Monday, March 08, 2010

The End of Free Drug Pricing in Germany?

According to local press, Germany's health minister Philipp Roesler is about to open fire against the branded drug industry with a proposal to break the sector's so-called 'price monopoly' and force them to negotiate lower prices directly with insurers.

Until now, Germany has been one of Europe's last bastions of "free" upfront drug pricing. Sure, the hurdles come afterwards, but both there and in the UK drug firms have--until now--been allowed to set more or less the price they like for new drugs.

"Focus" magazine reported on Saturday that Roesler would impose upon the branded sector fixed price ceilings for their products, should they not come to an agreement with the insurers. Either way, he's gunning for annual health care cost savings of €2 billion.

Direct price negotiations between insurers and drug firms have been legal since 2007. Unsurprisingly though, few if any branded companies have engaged in price-centric dealmaking (or indeed any dealmaking). Most prefer instead to focus on providing other benefits such as supporting compliance.

Meanwhile, as we reported in-depth last year in IN VIVO, the country's largest insurers have already squeezed out over €500 million in savings from the generics sector through inviting best-deal bids for two-year 'preferred supplier' contracts. That trend looks set to continue as firms compete for the next round of contracts.

This is also very likely what's prompting Roesler to try twist the branded sector's arm into likewise negotiating more competitive deals with insurers. We can't imagine that Christopher Hermann, chief negotiator and deputy CEO at the country's largest insurer, will have much to complain about. Frustrated up until now by the branded sector's reluctance to negotiate on price, he nevertheless appeared to see this coming when, back in early 2009, he told us: "I expect contracts around on-patent drugs to become more numerous, as in the next months and years there will be more contracts between health insurance funds and independent doctors' associations in Germany."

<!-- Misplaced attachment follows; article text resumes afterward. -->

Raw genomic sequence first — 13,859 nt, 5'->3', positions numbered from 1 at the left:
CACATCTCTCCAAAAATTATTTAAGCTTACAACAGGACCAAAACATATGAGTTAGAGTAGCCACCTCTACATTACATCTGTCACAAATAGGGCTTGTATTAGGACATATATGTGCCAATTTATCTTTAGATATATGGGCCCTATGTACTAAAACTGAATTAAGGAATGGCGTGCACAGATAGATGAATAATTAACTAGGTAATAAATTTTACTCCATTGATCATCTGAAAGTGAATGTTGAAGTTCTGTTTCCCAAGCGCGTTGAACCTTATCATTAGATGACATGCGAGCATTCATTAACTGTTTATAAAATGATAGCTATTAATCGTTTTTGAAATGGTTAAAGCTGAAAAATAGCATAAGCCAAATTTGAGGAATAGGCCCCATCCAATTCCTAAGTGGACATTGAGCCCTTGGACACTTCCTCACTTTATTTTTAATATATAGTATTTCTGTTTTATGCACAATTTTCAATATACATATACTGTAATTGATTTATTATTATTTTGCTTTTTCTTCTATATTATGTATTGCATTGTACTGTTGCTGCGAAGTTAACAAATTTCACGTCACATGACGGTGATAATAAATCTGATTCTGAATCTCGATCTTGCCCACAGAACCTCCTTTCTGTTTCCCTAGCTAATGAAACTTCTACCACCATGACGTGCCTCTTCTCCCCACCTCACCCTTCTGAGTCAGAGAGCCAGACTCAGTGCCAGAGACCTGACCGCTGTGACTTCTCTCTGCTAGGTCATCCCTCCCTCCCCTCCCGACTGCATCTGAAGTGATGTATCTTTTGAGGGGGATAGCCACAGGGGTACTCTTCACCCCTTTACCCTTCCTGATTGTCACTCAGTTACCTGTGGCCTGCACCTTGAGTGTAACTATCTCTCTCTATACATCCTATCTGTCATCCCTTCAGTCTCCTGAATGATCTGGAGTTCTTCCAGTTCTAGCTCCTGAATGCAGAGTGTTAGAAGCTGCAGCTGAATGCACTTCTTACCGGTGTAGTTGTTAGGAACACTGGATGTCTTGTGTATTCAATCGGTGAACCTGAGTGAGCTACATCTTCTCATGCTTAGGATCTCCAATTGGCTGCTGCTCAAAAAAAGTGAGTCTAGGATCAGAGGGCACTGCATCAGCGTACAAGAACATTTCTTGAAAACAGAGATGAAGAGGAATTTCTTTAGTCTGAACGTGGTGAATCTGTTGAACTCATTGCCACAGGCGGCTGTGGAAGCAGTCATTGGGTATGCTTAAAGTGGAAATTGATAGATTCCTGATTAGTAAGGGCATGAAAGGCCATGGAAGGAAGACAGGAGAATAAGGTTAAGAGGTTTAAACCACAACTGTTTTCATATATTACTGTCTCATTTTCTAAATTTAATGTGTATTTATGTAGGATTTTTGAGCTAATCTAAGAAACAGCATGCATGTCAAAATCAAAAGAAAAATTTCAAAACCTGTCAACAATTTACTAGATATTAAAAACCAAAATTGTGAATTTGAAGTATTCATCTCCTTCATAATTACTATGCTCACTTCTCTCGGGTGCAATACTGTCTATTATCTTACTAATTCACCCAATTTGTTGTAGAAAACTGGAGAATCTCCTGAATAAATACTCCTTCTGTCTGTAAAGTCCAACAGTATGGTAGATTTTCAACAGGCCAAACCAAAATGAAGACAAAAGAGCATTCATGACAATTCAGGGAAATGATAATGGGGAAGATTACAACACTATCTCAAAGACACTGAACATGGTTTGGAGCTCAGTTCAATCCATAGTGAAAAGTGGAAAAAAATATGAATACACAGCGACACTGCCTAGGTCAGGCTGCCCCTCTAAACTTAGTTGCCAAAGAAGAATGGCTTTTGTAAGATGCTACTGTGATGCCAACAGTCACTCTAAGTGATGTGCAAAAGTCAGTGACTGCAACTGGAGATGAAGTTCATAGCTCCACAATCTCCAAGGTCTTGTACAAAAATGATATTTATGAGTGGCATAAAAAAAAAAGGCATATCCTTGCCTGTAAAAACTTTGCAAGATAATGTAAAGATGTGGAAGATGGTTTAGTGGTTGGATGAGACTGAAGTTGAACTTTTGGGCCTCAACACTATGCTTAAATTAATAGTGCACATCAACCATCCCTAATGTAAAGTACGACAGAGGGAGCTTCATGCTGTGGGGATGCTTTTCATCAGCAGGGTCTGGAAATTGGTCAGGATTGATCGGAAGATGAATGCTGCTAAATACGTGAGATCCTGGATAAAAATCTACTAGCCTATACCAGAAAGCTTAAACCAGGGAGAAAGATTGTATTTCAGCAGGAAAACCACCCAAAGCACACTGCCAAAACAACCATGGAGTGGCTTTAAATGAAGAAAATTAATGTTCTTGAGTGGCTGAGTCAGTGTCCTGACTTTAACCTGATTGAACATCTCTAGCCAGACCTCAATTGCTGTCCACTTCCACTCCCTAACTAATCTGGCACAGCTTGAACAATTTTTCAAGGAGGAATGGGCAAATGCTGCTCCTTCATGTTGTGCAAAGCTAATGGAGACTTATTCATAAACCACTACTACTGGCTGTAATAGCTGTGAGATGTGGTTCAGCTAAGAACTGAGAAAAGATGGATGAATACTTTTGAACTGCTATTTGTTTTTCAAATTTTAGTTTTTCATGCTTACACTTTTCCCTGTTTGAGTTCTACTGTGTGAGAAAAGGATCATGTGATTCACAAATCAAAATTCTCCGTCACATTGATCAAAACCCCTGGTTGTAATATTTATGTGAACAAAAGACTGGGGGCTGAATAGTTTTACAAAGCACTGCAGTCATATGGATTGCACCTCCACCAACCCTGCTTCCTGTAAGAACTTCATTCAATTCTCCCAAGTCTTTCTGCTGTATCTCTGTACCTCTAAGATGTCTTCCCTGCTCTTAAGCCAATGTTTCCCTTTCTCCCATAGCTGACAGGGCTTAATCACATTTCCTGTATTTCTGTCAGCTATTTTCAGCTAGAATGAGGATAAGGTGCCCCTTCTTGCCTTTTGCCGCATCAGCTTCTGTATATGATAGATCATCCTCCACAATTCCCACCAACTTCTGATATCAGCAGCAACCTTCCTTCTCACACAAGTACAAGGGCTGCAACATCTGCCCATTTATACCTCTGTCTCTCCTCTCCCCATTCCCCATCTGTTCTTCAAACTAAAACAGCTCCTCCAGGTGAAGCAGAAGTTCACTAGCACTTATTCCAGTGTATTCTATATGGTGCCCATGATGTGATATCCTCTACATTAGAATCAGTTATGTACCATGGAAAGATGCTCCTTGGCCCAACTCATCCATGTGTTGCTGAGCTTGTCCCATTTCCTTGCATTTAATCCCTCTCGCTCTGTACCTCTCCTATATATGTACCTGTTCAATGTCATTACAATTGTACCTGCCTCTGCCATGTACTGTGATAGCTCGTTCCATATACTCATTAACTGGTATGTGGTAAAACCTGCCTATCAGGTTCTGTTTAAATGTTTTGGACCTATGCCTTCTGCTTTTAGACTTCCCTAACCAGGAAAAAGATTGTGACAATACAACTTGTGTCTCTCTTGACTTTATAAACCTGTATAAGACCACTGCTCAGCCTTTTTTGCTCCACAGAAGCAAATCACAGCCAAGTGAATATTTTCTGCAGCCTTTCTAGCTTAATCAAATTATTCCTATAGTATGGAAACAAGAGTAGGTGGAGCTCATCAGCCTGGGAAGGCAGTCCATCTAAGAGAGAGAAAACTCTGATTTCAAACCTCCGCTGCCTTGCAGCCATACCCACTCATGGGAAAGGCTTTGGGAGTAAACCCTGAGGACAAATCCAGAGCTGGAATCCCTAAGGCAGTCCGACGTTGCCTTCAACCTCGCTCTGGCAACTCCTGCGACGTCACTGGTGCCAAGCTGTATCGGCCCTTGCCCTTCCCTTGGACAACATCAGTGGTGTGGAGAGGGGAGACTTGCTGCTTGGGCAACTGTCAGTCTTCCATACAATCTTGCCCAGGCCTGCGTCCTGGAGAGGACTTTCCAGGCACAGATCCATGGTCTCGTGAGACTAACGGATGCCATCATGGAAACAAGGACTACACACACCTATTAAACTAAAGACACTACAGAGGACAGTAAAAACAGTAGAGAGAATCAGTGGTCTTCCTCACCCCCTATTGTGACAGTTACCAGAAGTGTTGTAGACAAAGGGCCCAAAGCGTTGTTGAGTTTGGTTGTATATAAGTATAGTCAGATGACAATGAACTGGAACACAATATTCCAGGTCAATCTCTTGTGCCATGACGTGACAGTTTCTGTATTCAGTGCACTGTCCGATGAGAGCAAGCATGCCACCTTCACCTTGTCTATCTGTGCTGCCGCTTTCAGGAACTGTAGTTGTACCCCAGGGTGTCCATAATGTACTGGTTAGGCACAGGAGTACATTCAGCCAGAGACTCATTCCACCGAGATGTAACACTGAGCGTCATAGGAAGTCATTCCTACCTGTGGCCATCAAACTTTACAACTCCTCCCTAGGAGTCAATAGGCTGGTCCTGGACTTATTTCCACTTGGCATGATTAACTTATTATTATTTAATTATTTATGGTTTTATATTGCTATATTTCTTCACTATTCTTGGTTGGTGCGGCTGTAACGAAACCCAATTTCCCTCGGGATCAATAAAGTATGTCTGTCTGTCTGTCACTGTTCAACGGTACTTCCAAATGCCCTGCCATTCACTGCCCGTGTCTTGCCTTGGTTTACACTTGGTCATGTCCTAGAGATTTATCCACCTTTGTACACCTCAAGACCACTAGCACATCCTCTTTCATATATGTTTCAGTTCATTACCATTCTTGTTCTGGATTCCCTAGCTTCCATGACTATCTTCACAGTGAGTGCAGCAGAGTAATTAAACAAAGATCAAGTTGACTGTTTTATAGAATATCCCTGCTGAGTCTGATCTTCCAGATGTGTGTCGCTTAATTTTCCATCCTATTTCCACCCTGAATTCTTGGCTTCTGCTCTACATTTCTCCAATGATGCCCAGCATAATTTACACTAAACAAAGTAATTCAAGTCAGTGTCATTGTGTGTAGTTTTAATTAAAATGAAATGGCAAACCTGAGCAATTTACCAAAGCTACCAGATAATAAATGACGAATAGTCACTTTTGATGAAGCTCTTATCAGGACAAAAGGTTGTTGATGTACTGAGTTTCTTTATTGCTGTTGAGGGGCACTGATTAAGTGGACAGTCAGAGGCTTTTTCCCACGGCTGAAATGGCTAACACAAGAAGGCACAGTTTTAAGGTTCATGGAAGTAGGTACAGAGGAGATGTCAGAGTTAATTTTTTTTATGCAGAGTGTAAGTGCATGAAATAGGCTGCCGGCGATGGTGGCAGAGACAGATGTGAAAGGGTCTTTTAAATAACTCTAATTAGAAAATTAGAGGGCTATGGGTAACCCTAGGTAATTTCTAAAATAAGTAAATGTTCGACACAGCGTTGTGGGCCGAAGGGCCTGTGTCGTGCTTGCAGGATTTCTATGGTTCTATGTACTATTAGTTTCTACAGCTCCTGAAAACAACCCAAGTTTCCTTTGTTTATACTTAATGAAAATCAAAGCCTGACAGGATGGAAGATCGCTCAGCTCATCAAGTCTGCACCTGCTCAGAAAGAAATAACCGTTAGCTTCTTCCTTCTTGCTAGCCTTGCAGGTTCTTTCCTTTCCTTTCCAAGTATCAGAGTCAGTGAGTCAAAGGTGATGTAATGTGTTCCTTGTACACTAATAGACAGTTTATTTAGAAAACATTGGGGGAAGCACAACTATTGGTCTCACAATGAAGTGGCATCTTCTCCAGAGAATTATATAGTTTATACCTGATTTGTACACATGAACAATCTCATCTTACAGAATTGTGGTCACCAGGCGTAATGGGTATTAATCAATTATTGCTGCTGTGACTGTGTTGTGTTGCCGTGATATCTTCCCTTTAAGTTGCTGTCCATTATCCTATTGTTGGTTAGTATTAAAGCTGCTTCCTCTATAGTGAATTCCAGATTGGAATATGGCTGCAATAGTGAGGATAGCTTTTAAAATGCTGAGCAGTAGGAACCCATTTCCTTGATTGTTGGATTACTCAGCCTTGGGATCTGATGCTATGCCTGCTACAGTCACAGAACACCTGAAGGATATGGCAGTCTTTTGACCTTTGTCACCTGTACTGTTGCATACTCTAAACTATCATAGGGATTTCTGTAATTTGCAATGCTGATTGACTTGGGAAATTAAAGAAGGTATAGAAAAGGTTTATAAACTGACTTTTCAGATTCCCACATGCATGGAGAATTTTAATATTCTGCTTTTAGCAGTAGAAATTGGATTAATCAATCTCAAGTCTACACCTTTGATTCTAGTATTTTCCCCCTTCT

His point: insurance funds' negotiating clout is increasing as they wield more and more influence over precisely what drugs doctors prescribe (even though they're not allowed to dictate what drugs are prescribed, as they are in the case of generics).

Lesser of Two Evils?

If Roesler's plan is put into action, drug firms are unlikely to be able to afford to resist, given the alternative: imposed price ceilings that could impact prices not only in Germany, Europe's largest market, but also more broadly across Europe given that Germany service as a reference price market in several other (fixed-price) countries. Negotiating with sick funds may offer industry a little squeeze-room, for instance to provide or fund supplementary services. Such agreements also exempt them from an assessment by IQWiG, Germany's cost-benefit watchdog.

Indeed, another element of Roesler's plan--due to be presented this Wednesday--will allegedly require drug firms to submit, in parallel with a new drug application, a benefit-assessment study of their product, showing which patients the product will serve and which comparator drugs, if any, are already available.

None of this is particularly surprising in today's era of government spending cuts and (continued) targeting of drug manufacturers to make their quick-wins. But whilst it tastes bitter, it may also be an (the last?) opportunity for firms to avoid government-imposed price cuts.

Indeed, Novo Nordisk's CEO Germany, Willi Schnorpfeil , told us in mid-2009 that he would like to see a de-regulated market in Germany with price negotiations between drug firms and payors permitted from day one, as soon as a drug is authorized. Such a system—replacing the current set-up of free up-front pricing with complex rebate solutions and, potentially, centrally determined cost-benefit assessments slapped on thereafter--would allow faster market access to be a negotiating factor, too, he argued.

image by flickrer finlaystewart used under a creative commons license

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